The nurse came over and told me it was time to put the catheter in my hand. She wiped it clean and stuck me in my left hand with a local to numb it to prepare for the catheter. It was rather painful as she inserted the needle. Unfortunately, my veins were not cooperating and she had to take the catheter out and try in my right hand. I figured I better concentrate on making my veins nice and big for her so she could put the catheter in my right hand. The left hand was already bruising. After the same scenario with the left hand—cleansing, the local, slapping of my hand, pain and me hoping it was going to work, there was success! She told me that she was going to give me something now to help relax me as next up the anesthesiologists would visit me for my nerve block.

This was also a new experience. I asked them if it was going to hurt. They said, “It shouldn’t.” I hoped it would be better than the catheter experience. They told me about the procedure and how they would be using ultrasound to see the nerves. They pricked me in three different nerves in my leg and it was not too uncomfortable. The drugs were kicking in and I was getting a little bit chattier. Things are a little fuzzy at this point. The nurse came and gave me some more magic injections and told me they would be coming for me soon. I remember being wheeled back and the OR being incredibly cold. They transferred me to the table and began strapping me down. I remember feeling cold and anxious and hoping that it would all be over soon. That’s the last thing I remember before the surgery…


6 thoughts on “Pre-surgery Preparation

  1. Oh Jenny, what an experience. I have been thinking of you and others going through this. It makes me walk, run, jump etc… a little more carefully. The blog is a great idea, very interesting. I wish we were closer, I would love to be of help to you. You are so lucky to have the support you do!!!

    • Thanks, Charmaine. It really means a great deal that you are reading the blog. I very much appreciate it. Please DO run, jump, walk, and generally have fun with your mobility and cherish it everyday! It is such a wonderful thing to have that so many take for granted. I love to read your comments and know that I have your support!

  2. Pingback: Post Surgery Happenings | Supine Musings…Tales from the Couch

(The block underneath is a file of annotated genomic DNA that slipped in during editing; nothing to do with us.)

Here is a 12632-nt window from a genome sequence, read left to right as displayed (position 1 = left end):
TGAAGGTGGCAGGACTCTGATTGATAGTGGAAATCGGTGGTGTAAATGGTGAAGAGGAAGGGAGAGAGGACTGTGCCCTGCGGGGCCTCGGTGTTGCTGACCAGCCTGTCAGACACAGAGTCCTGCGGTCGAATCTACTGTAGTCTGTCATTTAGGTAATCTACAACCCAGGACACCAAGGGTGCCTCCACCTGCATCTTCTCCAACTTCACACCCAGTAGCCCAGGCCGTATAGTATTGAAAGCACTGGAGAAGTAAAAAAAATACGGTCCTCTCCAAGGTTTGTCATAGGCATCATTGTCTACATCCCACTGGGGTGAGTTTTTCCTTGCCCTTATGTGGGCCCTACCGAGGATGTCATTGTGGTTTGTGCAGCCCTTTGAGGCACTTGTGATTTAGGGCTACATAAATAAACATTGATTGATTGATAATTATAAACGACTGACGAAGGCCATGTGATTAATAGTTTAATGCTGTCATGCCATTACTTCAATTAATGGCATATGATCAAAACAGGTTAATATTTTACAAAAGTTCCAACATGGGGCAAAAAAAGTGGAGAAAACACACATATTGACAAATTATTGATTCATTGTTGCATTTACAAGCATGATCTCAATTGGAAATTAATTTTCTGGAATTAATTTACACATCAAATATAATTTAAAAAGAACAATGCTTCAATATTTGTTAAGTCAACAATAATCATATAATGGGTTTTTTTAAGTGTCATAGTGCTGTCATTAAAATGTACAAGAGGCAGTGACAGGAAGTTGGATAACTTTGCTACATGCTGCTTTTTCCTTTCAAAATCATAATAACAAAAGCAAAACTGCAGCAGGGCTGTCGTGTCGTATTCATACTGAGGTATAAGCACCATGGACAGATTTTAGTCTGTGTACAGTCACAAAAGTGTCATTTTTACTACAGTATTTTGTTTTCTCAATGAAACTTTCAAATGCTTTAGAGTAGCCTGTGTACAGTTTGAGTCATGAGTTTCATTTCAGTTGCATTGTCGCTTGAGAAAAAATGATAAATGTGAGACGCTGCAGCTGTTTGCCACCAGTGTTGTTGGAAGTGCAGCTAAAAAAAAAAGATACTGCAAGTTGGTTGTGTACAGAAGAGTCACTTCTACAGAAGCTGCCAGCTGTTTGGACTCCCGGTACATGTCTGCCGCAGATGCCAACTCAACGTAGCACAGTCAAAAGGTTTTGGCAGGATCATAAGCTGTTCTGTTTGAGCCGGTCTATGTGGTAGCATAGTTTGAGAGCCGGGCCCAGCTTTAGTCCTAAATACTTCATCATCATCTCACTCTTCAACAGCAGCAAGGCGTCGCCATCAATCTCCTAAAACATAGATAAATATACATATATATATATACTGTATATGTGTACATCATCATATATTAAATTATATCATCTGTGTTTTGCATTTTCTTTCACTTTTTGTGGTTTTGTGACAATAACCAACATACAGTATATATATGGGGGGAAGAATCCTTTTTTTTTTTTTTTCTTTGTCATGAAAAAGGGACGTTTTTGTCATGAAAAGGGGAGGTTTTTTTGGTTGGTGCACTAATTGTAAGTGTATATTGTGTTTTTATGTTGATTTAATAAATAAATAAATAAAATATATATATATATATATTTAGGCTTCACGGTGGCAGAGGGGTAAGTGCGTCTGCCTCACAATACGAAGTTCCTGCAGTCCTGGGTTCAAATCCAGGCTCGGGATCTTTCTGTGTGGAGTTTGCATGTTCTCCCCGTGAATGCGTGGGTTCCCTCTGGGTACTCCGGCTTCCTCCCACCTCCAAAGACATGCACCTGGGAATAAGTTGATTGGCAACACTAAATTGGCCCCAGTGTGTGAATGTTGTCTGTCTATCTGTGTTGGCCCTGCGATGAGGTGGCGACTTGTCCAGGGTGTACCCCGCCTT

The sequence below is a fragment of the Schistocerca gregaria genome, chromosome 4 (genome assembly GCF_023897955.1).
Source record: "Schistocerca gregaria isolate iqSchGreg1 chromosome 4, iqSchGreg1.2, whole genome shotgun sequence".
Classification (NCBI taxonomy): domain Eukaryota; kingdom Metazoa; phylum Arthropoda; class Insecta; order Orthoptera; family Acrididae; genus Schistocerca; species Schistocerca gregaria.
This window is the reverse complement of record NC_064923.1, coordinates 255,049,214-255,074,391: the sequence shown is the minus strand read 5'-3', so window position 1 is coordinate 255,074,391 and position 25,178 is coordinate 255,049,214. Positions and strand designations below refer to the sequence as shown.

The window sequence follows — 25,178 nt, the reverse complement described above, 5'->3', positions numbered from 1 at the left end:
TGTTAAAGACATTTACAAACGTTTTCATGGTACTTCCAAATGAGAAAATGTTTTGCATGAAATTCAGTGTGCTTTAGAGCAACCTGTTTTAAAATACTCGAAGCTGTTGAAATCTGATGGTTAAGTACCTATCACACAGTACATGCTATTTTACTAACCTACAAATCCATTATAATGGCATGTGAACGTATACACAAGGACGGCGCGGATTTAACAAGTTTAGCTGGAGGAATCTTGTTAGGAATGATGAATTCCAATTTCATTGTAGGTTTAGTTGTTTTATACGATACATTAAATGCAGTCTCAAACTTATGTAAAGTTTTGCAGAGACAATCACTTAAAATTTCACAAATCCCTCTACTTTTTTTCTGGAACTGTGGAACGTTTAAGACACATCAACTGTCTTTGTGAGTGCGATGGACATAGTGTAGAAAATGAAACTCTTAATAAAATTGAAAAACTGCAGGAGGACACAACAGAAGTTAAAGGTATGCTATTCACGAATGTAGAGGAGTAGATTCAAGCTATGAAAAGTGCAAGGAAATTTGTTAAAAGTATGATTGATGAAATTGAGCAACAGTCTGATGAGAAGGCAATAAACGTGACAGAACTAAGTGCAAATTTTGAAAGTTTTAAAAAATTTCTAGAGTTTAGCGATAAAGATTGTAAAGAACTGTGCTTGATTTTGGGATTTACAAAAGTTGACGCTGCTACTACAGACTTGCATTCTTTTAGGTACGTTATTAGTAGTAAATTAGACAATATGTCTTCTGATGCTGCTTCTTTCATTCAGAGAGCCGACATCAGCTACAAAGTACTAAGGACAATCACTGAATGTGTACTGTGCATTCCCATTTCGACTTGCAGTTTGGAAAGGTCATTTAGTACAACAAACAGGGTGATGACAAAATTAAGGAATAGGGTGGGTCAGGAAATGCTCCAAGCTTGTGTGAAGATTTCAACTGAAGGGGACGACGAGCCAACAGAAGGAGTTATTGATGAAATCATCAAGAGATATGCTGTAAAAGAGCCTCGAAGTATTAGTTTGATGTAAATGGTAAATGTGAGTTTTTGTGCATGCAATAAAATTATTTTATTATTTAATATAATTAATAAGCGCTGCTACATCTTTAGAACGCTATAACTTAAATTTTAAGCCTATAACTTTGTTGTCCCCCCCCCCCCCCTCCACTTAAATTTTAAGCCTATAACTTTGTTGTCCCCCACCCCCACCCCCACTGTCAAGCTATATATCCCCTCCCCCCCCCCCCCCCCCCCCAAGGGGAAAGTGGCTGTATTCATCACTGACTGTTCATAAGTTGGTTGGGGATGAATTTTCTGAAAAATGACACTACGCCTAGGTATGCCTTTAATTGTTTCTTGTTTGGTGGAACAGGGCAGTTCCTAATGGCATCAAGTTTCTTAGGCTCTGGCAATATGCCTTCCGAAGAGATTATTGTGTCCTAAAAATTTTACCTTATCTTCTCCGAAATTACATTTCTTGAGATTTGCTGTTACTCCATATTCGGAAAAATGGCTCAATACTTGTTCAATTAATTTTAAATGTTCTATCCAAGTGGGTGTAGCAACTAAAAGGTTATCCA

3. I’ll be honest.. with my surgery scheduled for 24hrs from now… this made me anxious. Never had major surgery, only donate blood, but don’t really like the needles… i’m holding my jaw clenched to read it. But it is helpful to have an idea of process ahead of time.

  4. I’m sorry my post has made you anxious. I came out great and you will too, Matt! This injury is very individual to the person so you will probably have a slightly different experience. Are you also having an ORIF? Just remember to take your pain medication as prescribed as most likely you will need it. Also, keep your foot elevated above your heart if you can. That will help with swelling and pain. Swelling=pain. Do let me know how things go.

  5. not a worry–your post didn’t make me anxious, I got anxious from reading it. Big difference. I’ll be wearing my ancient and slowly disintegration ‘truth transcends fear’ Tibetan Buddhism shirt tomorrow, can’t say I live that ethos but I like to let it inspire me.

    I am having ORIF. non-weight bearing my joint has normal alignment so that gives generally ‘better’ outcome but again as you know there are no promises with this injury. Using a tight-rope device. 2mm drilled hole from medial cuneiform to 2nd meta, then a rivet installed on either end, and special suture wire going through them both and tied tightly. Will not come out, stays in foot—Screw is tried and true and used for more severe [grade II sprain for me, doc said could do 6weeks cast but recommended surgery due to athletic pursuits], this wire is supposed to allow faster recovery due to smaller holes and no second surgery, but only has been in use maybe 10 years? so just not enough hard data to say it is superior (1 study I found said maybe it is not, other said no diff) or anything. Doc says this is what he is treating athletes with for the last few years if injury allows. In time (6months/1-2years?) it may or does slacken in tightness so it is not like a bionic ligament once I am weight bearing, though that sounds nice—I do not foresee myself smashing treefall for firewood at camp by jumping on it with this foot in the future….hehe

    Anyways thanks again, for the last two months (suspected this injury shortly after I couldn’t walk normal and ‘midfoot sprain’ into google gave me plenty of Lisfranc talk) I’ve been sleuthing the web like a mad man planning the worlds best backpacking or climbing trip but instead the focus has been on Lisfranc–forums, medical journals, blogs, rinse, repeat…hope you don’t mind I’ve come to latch to your blog, your words and stream of mind just resonate well with me!